• Conventional dairy
  • Conventional eggs and meats
  • Conventional/packaged wheat and grains (breads, crackers, pastas, granola bars, etc.)
  • Diet drinks
  • Diet foods/bars/products
  • Frozen dinners with additives
  • “Gluten-free” Products (made with LOTS of additives)
  • Hydrogenated Oils
  • Ingredients with names you can’t pronounce!
  • MSG (packaged foods, frozen dinners, Chinese food)
  • Nitrates in deli meats, sausages, hot dogs, bacon
  • Peanut butter and nutbutters with added sugar
  • Conventional salad dressings (with additives/sugar)
  • Soft drinks and fruit juices
  • Soy
  • Sports supplements with artificial sweeteners and additives

The reason these foods are not recommended for daily consumption is because your body really doesn’t recognize these as food. It’s like a goat that eats paper. The goat may like the taste of that paper—but is it really getting any nourishment from that paper? Nope. And when we eat Goldfish crackers, Doritos chips and Orwheat Sandwich things as staples in our diet, our body doesn’t recognize these either.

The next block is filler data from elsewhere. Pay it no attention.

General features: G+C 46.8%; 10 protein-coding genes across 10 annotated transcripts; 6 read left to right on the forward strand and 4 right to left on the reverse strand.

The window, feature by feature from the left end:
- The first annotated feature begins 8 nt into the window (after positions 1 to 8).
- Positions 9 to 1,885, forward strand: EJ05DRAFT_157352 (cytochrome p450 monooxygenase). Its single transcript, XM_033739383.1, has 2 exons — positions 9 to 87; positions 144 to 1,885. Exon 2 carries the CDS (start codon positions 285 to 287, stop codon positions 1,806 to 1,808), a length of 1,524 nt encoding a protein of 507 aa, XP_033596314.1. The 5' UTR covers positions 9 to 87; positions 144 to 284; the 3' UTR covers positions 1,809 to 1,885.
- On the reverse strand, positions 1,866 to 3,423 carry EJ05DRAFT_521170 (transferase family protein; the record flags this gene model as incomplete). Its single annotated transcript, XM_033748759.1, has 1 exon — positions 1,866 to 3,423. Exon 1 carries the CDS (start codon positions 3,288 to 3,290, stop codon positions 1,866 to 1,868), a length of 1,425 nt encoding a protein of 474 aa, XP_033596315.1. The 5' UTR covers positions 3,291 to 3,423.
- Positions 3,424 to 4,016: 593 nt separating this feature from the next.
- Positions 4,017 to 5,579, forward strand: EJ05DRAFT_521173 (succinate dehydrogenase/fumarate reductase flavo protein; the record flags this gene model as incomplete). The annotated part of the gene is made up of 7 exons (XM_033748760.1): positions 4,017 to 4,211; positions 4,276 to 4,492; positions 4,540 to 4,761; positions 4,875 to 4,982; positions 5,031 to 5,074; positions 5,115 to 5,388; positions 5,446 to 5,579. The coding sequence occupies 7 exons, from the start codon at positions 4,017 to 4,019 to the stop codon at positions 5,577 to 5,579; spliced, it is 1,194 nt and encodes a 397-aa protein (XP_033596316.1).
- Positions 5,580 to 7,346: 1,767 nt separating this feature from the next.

Pantry Sweep Time

With a little bit of education established around foods to add to your diet, and foods to limit, now we are ready to clean sweep.

Here are a few tips for raiding the pantry:

  1. Initial Detox. Initially, refer to your food list above get out the foods you already no are no bueno—processed, packaged, sugary and additive filled.
  2. Read the ingredients. Often times there are things we’ve been buying for years for our pantries or fridges (without even thinking about it) that have a laundry list of ingredients not building into our health. Generally, if it’s got more than 5 or 6 ingredients, chances are there are lots of additives in there. Meaning: Toss it out. The good news? For many of our ‘old staples’, there are actually healthier substitutes and alternatives of similar foods you can find at the grocery store or online (for example: Jimmy Dean’s breakfast sausages for Applegate Farms breakfast sausages, or Nature Valley Granola Bars for an RX Bar, Caveman Crunch bar , Paleonola granola or Paleo Krunch granola by Steve’s Paleo Goods )
  1. If it’s been there for 3-6+ months, toss it. That can of beans, tuna or frozen Brussels sprouts been sitting in your cabinet or freezer without being touched for 6-months or more? Bottle of salad dressing in your fridge you have no idea HOW long it’s been there? You probably don’t like it or it’s not a regular staple in your diet. Clean sweep it out of the clutter and donate it to a neighbor or shelter that may use it instead. Just like clothes sitting in your closet taking up space, food can become the same way.